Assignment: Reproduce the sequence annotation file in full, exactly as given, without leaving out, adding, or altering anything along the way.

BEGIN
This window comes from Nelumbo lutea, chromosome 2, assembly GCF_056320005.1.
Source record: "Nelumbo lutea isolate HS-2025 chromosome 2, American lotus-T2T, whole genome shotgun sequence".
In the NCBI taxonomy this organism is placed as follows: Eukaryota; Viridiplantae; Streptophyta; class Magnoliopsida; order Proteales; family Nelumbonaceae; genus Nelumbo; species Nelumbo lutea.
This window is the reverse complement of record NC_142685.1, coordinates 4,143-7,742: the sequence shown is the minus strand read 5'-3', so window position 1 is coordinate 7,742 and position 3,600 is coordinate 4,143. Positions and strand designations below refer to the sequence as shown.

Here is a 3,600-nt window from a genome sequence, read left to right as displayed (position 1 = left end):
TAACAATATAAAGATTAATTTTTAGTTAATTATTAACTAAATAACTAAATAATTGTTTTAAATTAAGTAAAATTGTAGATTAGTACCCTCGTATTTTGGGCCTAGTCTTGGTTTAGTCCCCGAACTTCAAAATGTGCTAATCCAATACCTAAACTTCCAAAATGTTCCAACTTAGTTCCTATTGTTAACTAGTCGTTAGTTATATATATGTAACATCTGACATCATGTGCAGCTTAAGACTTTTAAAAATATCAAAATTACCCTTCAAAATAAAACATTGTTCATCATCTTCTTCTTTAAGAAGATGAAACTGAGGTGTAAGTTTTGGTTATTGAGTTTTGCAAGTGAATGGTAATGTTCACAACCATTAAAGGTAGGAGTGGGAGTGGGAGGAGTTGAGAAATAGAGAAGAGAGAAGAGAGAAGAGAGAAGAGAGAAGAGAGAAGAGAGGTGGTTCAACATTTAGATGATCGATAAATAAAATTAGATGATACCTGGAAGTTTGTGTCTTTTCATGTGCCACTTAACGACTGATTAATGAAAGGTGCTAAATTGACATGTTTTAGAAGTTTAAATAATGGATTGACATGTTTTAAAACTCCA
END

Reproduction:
This window comes from Nelumbo lutea, chromosome 2, assembly GCF_056320005.1.
Source record: "Nelumbo lutea isolate HS-2025 chromosome 2, American lotus-T2T, whole genome shotgun sequence".
In the NCBI taxonomy this organism is placed as follows: Eukaryota; Viridiplantae; Streptophyta; class Magnoliopsida; order Proteales; family Nelumbonaceae; genus Nelumbo; species Nelumbo lutea.
This window is the reverse complement of record NC_142685.1, coordinates 4,143-7,742: the sequence shown is the minus strand read 5'-3', so window position 1 is coordinate 7,742 and position 3,600 is coordinate 4,143. Positions and strand designations below refer to the sequence as shown.

Here is a 3,600-nt window from a genome sequence, read left to right as displayed (position 1 = left end):
TAACAATATAAAGATTAATTTTTAGTTAATTATTAACTAAATAACTAAATAATTGTTTTAAATTAAGTAAAATTGTAGATTAGTACCCTCGTATTTTGGGCCTAGTCTTGGTTTAGTCCCCGAACTTCAAAATGTGCTAATCCAATACCTAAACTTCCAAAATGTTCCAACTTAGTTCCTATTGTTAACTAGTCGTTAGTTATATATATGTAACATCTGACATCATGTGCAGCTTAAGACTTTTAAAAATATCAAAATTACCCTTCAAAATAAAACATTGTTCATCATCTTCTTCTTTAAGAAGATGAAACTGAGGTGTAAGTTTTGGTTATTGAGTTTTGCAAGTGAATGGTAATGTTCACAACCATTAAAGGTAGGAGTGGGAGTGGGAGGAGTTGAGAAATAGAGAAGAGAGAAGAGAGAAGAGAGAAGAGAGAAGAGAGAAGAGAGGTGGTTCAACATTTAGATGATCGATAAATAAAATTAGATGATACCTGGAAGTTTGTGTCTTTTCATGTGCCACTTAACGACTGATTAATGAAAGGTGCTAAATTGACATGTTTTAGAAGTTTAAATAATGGATTGACATGTTTTAAAACTCCA